EBOLA Information for DSP's
Parent Category: About PAS
Written by LaRonda Schultz
November 3, 2014
To: Personal care attendants/home care workers
From: Minnesota Department of Human Services
Subject: Ebola information
DHS is working closely with Minnesota Management & Budget (MMB), the Minnesota
Department of Health (MDH) and the Department of Public Safety on preparedness planning for
a possible case of the Ebola virus in our state. We are writing to you today to update you on this
No cases of Ebola have been found in Minnesota. Hospitals and other health care facilities are
required to report any potential cases of Ebola infection to MDH immediately so the case can be
assessed, and if necessary, testing conducted to determine whether the illness is caused by Ebola.
In addition, MDH recently announced a new active monitoring program for all travelers returning to
Minnesota from Liberia, Sierra Leone or Guinea (the three countries dealing with
large-scale Ebola impacts). Under the program, MDH and local public health officials will
monitor these individuals for 21 days after their return from the three countries to detect any
signs of potential infection as quickly as possible. Rapidly detecting any infections in the earliest
stages when individuals are least infectious protects public health and allows for early medical
intervention for the ill person.
The Health Department has issued protective recommendations for those providing health care
services in homes:
• You do not need to avoid contact with someone simply because they have recently
traveled to a country where an Ebola outbreak is occurring.
• Ebola is spread through direct contact with blood or body fluids. It is only spread when a
person is showing symptoms. Although there are no Ebola cases in Minnesota, it’s
always a good idea to avoid contact with another person’s blood. People who work in
health care settings or other occupations that may come into contact with blood or other
body fluids should be properly trained.
• If a person who recently traveled to West Africa develops symptoms of Ebola (including
fever) they should report it through the state’s monitoring system and call their health
care provider to inform them of their travel history. Their health care provider and health
officials will evaluate their risk for Ebola as well as other more common infections of
West Africa such as malaria and typhoid.
The state monitoring program is designed to identify any emerging Ebola cases in their earliest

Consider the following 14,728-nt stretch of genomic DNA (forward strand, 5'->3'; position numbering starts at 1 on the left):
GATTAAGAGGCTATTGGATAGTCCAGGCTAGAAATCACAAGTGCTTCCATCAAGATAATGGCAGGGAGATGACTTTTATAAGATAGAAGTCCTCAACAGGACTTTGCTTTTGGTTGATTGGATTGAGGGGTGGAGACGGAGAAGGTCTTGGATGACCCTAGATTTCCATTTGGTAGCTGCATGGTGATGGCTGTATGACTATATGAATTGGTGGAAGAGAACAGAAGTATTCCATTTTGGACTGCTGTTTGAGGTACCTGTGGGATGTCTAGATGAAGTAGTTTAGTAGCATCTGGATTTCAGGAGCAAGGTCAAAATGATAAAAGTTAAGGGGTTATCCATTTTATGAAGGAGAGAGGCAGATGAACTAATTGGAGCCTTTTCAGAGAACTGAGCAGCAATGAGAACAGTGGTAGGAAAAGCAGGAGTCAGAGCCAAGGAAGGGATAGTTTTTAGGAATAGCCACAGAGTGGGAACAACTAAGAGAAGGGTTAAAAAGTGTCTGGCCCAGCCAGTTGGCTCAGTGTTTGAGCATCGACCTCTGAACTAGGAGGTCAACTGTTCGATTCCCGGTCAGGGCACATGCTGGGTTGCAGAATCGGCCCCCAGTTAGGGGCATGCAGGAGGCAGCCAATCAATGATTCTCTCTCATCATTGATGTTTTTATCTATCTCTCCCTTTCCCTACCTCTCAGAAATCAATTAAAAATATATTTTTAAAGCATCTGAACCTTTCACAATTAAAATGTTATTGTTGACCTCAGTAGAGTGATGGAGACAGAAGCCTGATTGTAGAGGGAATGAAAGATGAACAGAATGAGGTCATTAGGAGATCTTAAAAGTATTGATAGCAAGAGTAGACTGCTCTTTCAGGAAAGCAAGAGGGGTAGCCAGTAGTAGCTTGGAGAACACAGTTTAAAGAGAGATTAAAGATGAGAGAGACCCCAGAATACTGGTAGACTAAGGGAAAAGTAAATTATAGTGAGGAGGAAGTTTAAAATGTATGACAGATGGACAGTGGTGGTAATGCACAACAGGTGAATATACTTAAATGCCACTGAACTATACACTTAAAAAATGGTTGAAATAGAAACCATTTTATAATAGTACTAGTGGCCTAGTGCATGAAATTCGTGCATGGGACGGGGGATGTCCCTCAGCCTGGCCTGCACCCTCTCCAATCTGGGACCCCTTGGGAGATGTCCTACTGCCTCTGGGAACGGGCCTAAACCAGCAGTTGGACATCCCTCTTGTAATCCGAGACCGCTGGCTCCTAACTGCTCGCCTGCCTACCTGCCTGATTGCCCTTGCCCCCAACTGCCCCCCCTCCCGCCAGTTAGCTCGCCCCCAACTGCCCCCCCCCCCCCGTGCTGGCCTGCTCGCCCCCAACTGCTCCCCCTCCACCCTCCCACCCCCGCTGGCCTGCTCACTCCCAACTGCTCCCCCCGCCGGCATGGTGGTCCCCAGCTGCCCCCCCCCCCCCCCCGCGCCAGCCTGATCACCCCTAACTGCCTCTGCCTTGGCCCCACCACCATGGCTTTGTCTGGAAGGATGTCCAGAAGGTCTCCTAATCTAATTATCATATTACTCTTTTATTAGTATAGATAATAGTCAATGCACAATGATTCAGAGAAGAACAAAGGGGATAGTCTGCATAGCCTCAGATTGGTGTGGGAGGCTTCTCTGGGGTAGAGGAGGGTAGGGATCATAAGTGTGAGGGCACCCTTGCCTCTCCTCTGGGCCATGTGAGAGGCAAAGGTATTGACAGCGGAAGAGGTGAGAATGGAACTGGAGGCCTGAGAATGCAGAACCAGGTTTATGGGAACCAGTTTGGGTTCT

stages before they become a risk to others. If an emerging Ebola case is detected by the
monitoring program, the individual would be immediately isolated and start treatment in a health
To present even a small risk to co-workers or customers, a person must have
(1) been in an area with active Ebola cases within the last 21 days,
(2) had direct contact with the blood or other body fluids with someone sick with Ebola AND
(3) must currently be experiencing symptoms such as headache, fever or vomiting.
Without a history of travel to an Ebola-affected area of Liberia, Sierra Leone or Guinea, a person is not a risk to others.
Also, those who have traveled to an Ebola-affected area do not pass along the infection until they develop symptoms of the disease.
Typically, the first symptoms of Ebola include a sudden fever, sore throat, muscle pain, fatigue and weakness.
This typically is followed by vomiting, diarrhea and rash; kidney and liver problems; and in some cases, internal and external bleeding.
A person can start to show symptoms of the virus anywhere from two to 21 days after being infected.
People who are infected cannot infect others until they begin to show symptoms of the illness.
MDH has an abundance of information about Ebola on its website, including fact sheets,
frequently asked questions and information for health professionals.
Also as part of the ongoing effort to provide Minnesotans with information about Ebola and related precautions against the
disease, MDH has established an Ebola Information Line.
The number for the Ebola Information Line is 651-201-3920 or 800-657-3903.
The line will be staffed during regular business hours, from 8 a.m. to 4:30 p.m., Monday through Friday. MDH has made arrangements for a translation
service to help facilitate calls from those who do not speak English. The purpose of the information line is to provide an easy, reliable source of Ebola information to Minnesota